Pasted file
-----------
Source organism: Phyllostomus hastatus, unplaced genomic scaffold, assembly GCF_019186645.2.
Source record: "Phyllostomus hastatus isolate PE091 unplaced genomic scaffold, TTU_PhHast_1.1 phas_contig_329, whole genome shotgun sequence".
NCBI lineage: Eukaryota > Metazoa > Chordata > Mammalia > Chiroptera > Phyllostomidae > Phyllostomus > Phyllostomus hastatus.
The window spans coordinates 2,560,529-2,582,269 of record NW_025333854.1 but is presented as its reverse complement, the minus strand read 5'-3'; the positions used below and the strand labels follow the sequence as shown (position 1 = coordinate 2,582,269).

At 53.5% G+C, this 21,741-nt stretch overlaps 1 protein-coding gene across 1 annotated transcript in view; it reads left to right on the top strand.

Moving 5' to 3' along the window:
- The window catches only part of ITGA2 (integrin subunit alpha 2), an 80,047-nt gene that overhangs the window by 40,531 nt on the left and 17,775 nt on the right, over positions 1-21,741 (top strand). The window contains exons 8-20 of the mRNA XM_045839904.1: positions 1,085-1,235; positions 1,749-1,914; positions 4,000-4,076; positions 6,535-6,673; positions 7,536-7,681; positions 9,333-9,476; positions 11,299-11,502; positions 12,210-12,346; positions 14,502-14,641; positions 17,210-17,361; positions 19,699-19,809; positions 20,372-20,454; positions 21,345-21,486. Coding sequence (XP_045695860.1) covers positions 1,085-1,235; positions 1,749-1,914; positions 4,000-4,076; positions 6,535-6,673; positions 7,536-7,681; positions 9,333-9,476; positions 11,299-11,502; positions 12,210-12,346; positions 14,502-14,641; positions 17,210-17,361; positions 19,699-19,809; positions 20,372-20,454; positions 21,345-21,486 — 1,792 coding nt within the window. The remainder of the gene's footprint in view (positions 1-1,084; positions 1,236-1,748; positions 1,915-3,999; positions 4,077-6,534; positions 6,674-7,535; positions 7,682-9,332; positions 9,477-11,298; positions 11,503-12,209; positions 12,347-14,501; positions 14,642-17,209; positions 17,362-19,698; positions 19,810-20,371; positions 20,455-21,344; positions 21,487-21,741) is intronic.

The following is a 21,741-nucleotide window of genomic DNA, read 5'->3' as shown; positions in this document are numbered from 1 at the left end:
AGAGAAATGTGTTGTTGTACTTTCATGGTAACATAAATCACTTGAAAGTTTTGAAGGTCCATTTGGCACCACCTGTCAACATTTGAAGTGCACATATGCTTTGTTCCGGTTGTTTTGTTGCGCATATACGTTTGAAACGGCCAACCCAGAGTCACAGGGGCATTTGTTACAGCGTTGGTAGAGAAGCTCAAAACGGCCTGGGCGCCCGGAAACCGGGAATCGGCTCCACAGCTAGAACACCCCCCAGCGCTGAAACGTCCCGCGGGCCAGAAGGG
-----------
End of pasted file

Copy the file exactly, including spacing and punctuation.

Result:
Source organism: Phyllostomus hastatus, unplaced genomic scaffold, assembly GCF_019186645.2.
Source record: "Phyllostomus hastatus isolate PE091 unplaced genomic scaffold, TTU_PhHast_1.1 phas_contig_329, whole genome shotgun sequence".
NCBI lineage: Eukaryota > Metazoa > Chordata > Mammalia > Chiroptera > Phyllostomidae > Phyllostomus > Phyllostomus hastatus.
The window spans coordinates 2,560,529-2,582,269 of record NW_025333854.1 but is presented as its reverse complement, the minus strand read 5'-3'; the positions used below and the strand labels follow the sequence as shown (position 1 = coordinate 2,582,269).

At 53.5% G+C, this 21,741-nt stretch overlaps 1 protein-coding gene across 1 annotated transcript in view; it reads left to right on the top strand.

Moving 5' to 3' along the window:
- The window catches only part of ITGA2 (integrin subunit alpha 2), an 80,047-nt gene that overhangs the window by 40,531 nt on the left and 17,775 nt on the right, over positions 1-21,741 (top strand). The window contains exons 8-20 of the mRNA XM_045839904.1: positions 1,085-1,235; positions 1,749-1,914; positions 4,000-4,076; positions 6,535-6,673; positions 7,536-7,681; positions 9,333-9,476; positions 11,299-11,502; positions 12,210-12,346; positions 14,502-14,641; positions 17,210-17,361; positions 19,699-19,809; positions 20,372-20,454; positions 21,345-21,486. Coding sequence (XP_045695860.1) covers positions 1,085-1,235; positions 1,749-1,914; positions 4,000-4,076; positions 6,535-6,673; positions 7,536-7,681; positions 9,333-9,476; positions 11,299-11,502; positions 12,210-12,346; positions 14,502-14,641; positions 17,210-17,361; positions 19,699-19,809; positions 20,372-20,454; positions 21,345-21,486 — 1,792 coding nt within the window. The remainder of the gene's footprint in view (positions 1-1,084; positions 1,236-1,748; positions 1,915-3,999; positions 4,077-6,534; positions 6,674-7,535; positions 7,682-9,332; positions 9,477-11,298; positions 11,503-12,209; positions 12,347-14,501; positions 14,642-17,209; positions 17,362-19,698; positions 19,810-20,371; positions 20,455-21,344; positions 21,487-21,741) is intronic.

The following is a 21,741-nucleotide window of genomic DNA, read 5'->3' as shown; positions in this document are numbered from 1 at the left end:
AGAGAAATGTGTTGTTGTACTTTCATGGTAACATAAATCACTTGAAAGTTTTGAAGGTCCATTTGGCACCACCTGTCAACATTTGAAGTGCACATATGCTTTGTTCCGGTTGTTTTGTTGCGCATATACGTTTGAAACGGCCAACCCAGAGTCACAGGGGCATTTGTTACAGCGTTGGTAGAGAAGCTCAAAACGGCCTGGGCGCCCGGAAACCGGGAATCGGCTCCACAGCTAGAACACCCCCCAGCGCTGAAACGTCCCGCGGGCCAGAAGGG